There’s a well know mantra in the publishing world that says that everyone is looking for something “different.” Whether it’s the next Twilight or Harry Potter, writers hear all the time that they have to produce something unique that will knock the socks off those jaded, seen-it-all editors. But whenever you try to nail down exactly what that “something” is, the only answer you’ll hear is, “I’ll know it when I see it.”
Cue the psycho music, as said writer drives herself crazy coming up with something new and different. And what does that really mean for those of us who write genre fiction, particularly a very specific sub-genre, like historical romance? Is “different” all we’re looking for? Or is it more important to fulfill the expectations our readers bring to the genre?
I’d say both. If a writer can deliver on familiar genre conventions but do it in a fresh and exciting way, then she’s really grabbed the brass ring.
So, how do we do that? One way is by using the conventions but bringing a new twist to them. Monica Burns, for instance, blended the conventions of the historical romance with those of sheikh-themed books to produce Kismet. Loretta Chase wrote Your Scandalous Ways, a Regency romance set in Venice, involving courtesans and spies—a Regency James Bond as it were.
Writers can also bring fresh takes to established genres by playing with the conventions surrounding character types. Anna Campbell is a master of this, especially in depictions of that classic archetype—the tortured hero. In her books, Anna often tortures her hero—quite literally. In Captive of Sin, for example, the hero is a soldier who was ruthlessly tortured and now suffers from PTSD. It’s a very different take on what we’re used to seeing in a hero, and it really raises the stakes—both in the world of the story, and for the reader.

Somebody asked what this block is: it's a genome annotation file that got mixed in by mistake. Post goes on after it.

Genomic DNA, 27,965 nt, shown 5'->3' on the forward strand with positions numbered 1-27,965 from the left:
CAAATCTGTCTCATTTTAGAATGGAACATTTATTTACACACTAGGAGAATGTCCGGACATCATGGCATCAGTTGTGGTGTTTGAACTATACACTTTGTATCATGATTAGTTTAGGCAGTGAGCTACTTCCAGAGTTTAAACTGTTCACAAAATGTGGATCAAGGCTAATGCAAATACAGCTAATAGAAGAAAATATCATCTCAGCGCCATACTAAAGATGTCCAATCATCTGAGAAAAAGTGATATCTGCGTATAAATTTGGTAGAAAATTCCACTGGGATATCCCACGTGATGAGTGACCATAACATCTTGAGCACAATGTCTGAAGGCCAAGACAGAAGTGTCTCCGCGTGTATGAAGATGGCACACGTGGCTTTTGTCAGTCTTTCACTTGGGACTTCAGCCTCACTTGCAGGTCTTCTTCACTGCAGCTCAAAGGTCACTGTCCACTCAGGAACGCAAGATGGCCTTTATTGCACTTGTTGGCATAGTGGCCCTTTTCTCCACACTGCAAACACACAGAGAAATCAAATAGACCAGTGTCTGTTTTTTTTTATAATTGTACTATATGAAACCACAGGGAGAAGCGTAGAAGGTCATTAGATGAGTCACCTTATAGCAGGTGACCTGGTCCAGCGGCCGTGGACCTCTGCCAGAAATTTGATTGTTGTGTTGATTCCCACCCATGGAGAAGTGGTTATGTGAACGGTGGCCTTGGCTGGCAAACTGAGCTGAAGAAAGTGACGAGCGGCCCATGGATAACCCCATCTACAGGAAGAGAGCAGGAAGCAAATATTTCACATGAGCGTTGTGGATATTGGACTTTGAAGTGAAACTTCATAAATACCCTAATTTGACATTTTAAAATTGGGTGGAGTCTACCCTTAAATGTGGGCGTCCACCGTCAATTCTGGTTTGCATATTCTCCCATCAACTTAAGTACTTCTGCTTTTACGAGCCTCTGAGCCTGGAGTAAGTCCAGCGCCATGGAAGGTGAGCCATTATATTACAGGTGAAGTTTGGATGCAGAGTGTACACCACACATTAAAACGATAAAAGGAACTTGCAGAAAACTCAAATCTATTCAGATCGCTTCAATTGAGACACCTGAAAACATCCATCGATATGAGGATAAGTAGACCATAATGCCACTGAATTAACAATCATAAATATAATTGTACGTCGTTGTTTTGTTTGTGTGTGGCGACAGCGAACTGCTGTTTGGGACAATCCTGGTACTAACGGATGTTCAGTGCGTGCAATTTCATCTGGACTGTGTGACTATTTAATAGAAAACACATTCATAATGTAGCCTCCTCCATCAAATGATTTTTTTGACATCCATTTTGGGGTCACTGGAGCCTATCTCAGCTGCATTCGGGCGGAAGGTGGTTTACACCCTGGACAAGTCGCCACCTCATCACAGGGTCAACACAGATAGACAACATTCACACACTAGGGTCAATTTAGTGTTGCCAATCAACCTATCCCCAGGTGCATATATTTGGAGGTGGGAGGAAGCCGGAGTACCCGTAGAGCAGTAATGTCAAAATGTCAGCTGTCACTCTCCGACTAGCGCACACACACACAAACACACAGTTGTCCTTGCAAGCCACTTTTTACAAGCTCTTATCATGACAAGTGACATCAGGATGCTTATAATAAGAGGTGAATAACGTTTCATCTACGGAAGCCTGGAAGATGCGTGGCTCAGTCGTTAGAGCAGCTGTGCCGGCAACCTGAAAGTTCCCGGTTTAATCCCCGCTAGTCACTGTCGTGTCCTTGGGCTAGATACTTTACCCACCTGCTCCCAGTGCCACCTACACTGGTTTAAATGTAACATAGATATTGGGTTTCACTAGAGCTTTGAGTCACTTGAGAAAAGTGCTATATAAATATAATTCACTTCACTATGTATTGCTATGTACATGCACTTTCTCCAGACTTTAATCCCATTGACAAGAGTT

Different or unusual settings can also be a great way to mix things up. My latest book, Sex And The Single Earl, is set in Bath, England. Like any good Regency romance, it contains all those elements that readers love—the glittering parties, the pretty clothes, and the handsome rakes. But only part of the story takes place within this conventional setting. Bath, surprisingly enough, had a thriving criminal underworld that one rarely reads about. That captured my imagination. I was determined to throw my heroine, a well-bred and fairly sheltered young woman, into this different and dangerous setting and see what transpired. Putting her into such an unusual setting gave me all kinds of room to ramp up the plot, and raise the stakes for my characters.
So, readers, that brings me to my question. How different do you like your romances? Do you like unusual settings, characters, or stories? Or do you read for that sense of comfort and familiarity, looking for those books that totally deliver on your expectations? One commenter will win a copy of Sex And The Single Earl.